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What's the weather like on Titan? 'Salt flats' provide new clues

Image: Titan lakes
This false-color mosaic, made from infrared data collected by NASA's Cassini spacecraft during a Sept. 12 flyby, reveals the differences in the composition of surface materials around hydrocarbon lakes at Titan, Saturn's largest moon.

Fresh images of the hydrocarbon lakes on Titan reveal what appears to be the extraterrestrial equivalent of salt flats — a discovery that adds yet another layer of mystery to Saturn's largest moon.

Titan is permanently shrouded in a methane-rich haze, making it the only moon in the solar system to have a dense atmosphere. Instruments on NASA's Cassini orbiter, however, can cut through the haze and see what lies beneath.

During previous flybys, Cassini's cameras have mapped chilly lakes of methane and ethane in Titan's northern hemisphere. The readings have led scientists to believe that there's a "hydrologic cycle" at work, with hydrocarbons raining down onto the surface, collecting in the lakes, and evaporating back into the atmosphere.

In the past, the spacecraft's visual and infrared mapping spectrometer has been able to capture only distant or oblique views of the lakes and surrounding terrain. But during flybys in July and September, the VIMS instrument got a much better view — thanks to seasonal changes on Titan, rain-free weather and an improved viewing geometry.

The new images appear to shed light on a key stage of Titan's weather cycle — the stage that puts the liquid hydrocarbons back into the atmosphere.

"Many of these northern liquid bodies are surrounded by a bright material not seen elsewhere on Titan," Carolyn Porco, head of the Cassini imaging team, wrote in an email introducing the new pictures on Wednesday. "Is this an indication that with increased warmth, the seas and lakes are starting to evaporate, leaving behind a deposit of organic material ... or, in other words, the Titan equivalent of a salt flat?"

Image: Titan lake region
An annotated infrared image shows the region around some of Titan's northern lakes, and highlights what appear to be evaporite deposits on the surface surrounding the lakes. The evaporites are indicated as false-color orange spots.

In the color-coded imagery, the bright material shows up as orange against the greenish backdrop of Titan's "bedrock" of water ice. Scientists suspect that the material consists of organic chemicals that were once suspended in Titan's haze. Those chemicals could have dissolved into pools of methane — and when the liquid evaporated, the organics were left behind.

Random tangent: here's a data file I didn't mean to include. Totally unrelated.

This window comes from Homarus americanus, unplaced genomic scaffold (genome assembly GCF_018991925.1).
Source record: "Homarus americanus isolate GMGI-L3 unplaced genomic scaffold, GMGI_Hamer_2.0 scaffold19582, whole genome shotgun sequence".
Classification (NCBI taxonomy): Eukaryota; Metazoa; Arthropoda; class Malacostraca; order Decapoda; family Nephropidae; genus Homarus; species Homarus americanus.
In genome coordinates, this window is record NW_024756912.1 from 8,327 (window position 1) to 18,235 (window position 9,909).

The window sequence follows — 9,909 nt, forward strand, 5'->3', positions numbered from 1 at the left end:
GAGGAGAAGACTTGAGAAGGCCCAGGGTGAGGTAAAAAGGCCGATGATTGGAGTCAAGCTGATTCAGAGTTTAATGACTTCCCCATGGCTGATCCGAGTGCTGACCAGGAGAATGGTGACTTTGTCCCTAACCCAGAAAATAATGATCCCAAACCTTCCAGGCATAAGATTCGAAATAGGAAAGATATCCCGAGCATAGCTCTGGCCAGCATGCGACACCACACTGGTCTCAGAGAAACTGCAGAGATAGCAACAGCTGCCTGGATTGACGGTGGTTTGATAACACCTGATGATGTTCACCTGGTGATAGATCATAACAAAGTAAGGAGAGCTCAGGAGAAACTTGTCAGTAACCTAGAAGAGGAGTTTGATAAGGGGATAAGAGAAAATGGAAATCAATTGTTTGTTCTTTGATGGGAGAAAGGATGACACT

Scientists don't yet know exactly what the material is made of. "They are the equivalent of salt flats on Earth, but the compounds on Titan aren't actually salts since they are probably nonpolar, like methane and ethane themselves," Jason Barnes, a participating scientist for the VIMS instrument at the University of Idaho, told NBC News in an email. 

Referring to the material as "organic" simply means it contains carbon atoms. In this context, the term doesn't imply that the stuff was created as a result of life's processes. However, Titan's environment is thought to allow for the kind of prebiotic chemistry that preceded life's rise on Earth.

Titan's obscuring haze makes it tricky to trace that chemistry in detail, but Cassini is helping researchers get to the bottom of the mystery.

"The view from Cassini's visual and infrared mapping spectrometer gives us a holistic view of an area that we'd only seen in bits and pieces before and at a lower resolution," Barnes said in a NASA news release. "It turns out that Titan's north pole is even more interesting than we thought, with a complex interplay of liquids in lakes and seas and deposits left from the evaporation of past lakes and seas." 

More about Titan:

Alan Boyle is NBCNews.com's science editor. Connect with the Cosmic Log community by "liking" the NBC News Science Facebook page, following @b0yle on Twitter and adding +Alan Boyle to your Google+ circles. To keep up with NBCNews.com's stories about science and space, sign up for the Tech & Science newsletter, delivered to your email in-box every weekday. You can also check out "The Case for Pluto," my book about the controversial dwarf planet and the search for new worlds.